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Getting MBA worth?

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  #81 (permalink)  
Old 22-03-2012, 09:41 AM
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Why not you do non engineering base job when you grad from your degree? Fresh grad can go anywhere quite easily due to zero experience and typically 'cheap' labour. That way you can add value to yourself when you do your MBA.
I'll definitely try all means to do a non engineering based job (Considering the fact that i'll probably grad with a 2nd lower/3rd class only)
Thanks for the advice though!

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  #82 (permalink)  
Old 09-07-2012, 08:37 PM
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I've been looking up different viewpoints of getting an MBA degree and the perceived benefits of undertaking the program, there are several articles that I'd like to share with fellow forumers, here are several snippets that I feel are quite relevant for this thread -

"We see a lot of people who have done well in their careers. They've got good technical skills. They've got some leadership experience. They're doing a lot by instinct, and they want a place where they can learn a more comprehensive and structured set of skills. Concepts such as weighted average cost of capital, how to apply game theory—those are concrete things that can help if you're just feeling your way through."

Is an M.B.A. Worth It? - WSJ.com

One last note, for you wannabe entrepreneurs. If you think you need business school to teach you how to run a company, you’re wrong. Business school is for people with a plan and who are averse to risk. That’s usually the exact opposite of an entrepreneur.

What are the benefits of getting an MBA? People consider getting an MBA for the following reasons:

1) Better job prospects and opportunities Students feel that bolstering their resume with an MBA will land them fast-track promotions, higher salaries, better networks, etc. They also feel that an MBA will put them in a more advantageous spot when pursuing a job of managerial and executive level.

2) Comprehensive and structured set of managerial and technical skills The courses help you understand and concretize and the bits and pieces of knowledge and skills that you picked up while working and develop them fully, starting from the fundamentals.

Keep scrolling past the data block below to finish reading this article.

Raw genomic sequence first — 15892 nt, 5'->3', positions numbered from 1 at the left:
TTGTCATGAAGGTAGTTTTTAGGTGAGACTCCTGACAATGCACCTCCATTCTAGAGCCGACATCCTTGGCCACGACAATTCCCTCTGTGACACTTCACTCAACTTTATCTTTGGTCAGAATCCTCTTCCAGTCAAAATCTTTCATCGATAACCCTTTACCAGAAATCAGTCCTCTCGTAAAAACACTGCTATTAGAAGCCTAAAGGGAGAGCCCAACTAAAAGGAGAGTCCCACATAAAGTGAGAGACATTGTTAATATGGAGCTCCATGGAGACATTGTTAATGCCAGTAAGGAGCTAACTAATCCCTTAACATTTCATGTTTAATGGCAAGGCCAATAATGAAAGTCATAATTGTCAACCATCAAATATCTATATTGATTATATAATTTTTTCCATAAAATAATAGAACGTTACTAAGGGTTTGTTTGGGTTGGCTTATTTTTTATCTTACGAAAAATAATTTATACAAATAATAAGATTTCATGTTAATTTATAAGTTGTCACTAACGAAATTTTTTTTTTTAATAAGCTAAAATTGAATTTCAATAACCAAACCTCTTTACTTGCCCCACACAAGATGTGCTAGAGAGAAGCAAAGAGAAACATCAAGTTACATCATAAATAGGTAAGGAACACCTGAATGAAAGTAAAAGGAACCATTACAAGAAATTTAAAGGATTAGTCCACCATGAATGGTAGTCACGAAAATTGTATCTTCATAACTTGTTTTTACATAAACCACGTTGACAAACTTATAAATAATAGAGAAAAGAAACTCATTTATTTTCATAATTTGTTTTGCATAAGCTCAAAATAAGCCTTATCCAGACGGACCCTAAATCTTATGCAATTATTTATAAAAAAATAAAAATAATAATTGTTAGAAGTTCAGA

3) Networking opportunities The classmates that you work and interact with are also working professionals and they provide for good networking opportunities. Your classmates might be able to bring you into their company or connect you with their own business contacts.

4) Prestige Holding an MBA from a top-tier school will put you in a favourable position in companies that emphasizes on advanced schooling - many government and public sector jobs in Singapore recognize and reward employees with an advanced degree - this includes higher salary and top executive positions. In large MNCs, having an MBA is almost a must-have for moving up the corporate ladder.

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  #83 (permalink)  
Old 30-07-2012, 02:52 PM
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My experience.

MBA while mid-30s.
Changed industry 2 years after. Income was double.
Went from a MNC sales role (asset mgmt) to MNC management role (MD - financial services).
2.5 years after changed jobs again.(MNC, MD - regional role)

Noteworthy, all employers after my MBA were firms and contacts that I had before my MBA.

So my lesson was, "it's still not what you know, but who you know (when you learnt what you need to know)".

Did my MBA help me change industry/roles - yes.
Does it help me in my current role now - a little.

Alot of people wothout MBAs place it on a bit of a pedestal.
After completing one (uni ranked top 100, so not the Wharton's of the world) i wouldnt rate one that highly.

It was also the easiest post grad that i earnt. But least utilised.
I think my CFA was way, way harder, and more practical.
That said, the MBA increased by worth in the eyes of future employers, which was its objective.

So was it worth it? - I have to say, yes!

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  #84 (permalink)  
Old 26-12-2013, 09:58 AM
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Originally Posted by chottohen View Post
This is a rather long post but bear with me. I would like to caveat this was purely my personal experience with SMU’s MBA program unless otherwise stated. Another student may have an entirely different experience for better or worse. Nonetheless, I would like to share my experience with the program over the last 1 year.

I was part of the full time class of 2013 and recently graduated. SMU was never on my radar for my list of B-schools; in fact, no Singapore school was on my list. My intention was always to head to the US for my MBA. However, due to significant cost outlay of at least 150k by going overseas, I had to settle for a local MBA instead. On hindsight after completing the SMU MBA, I should have gone overseas instead of settling for a local MBA.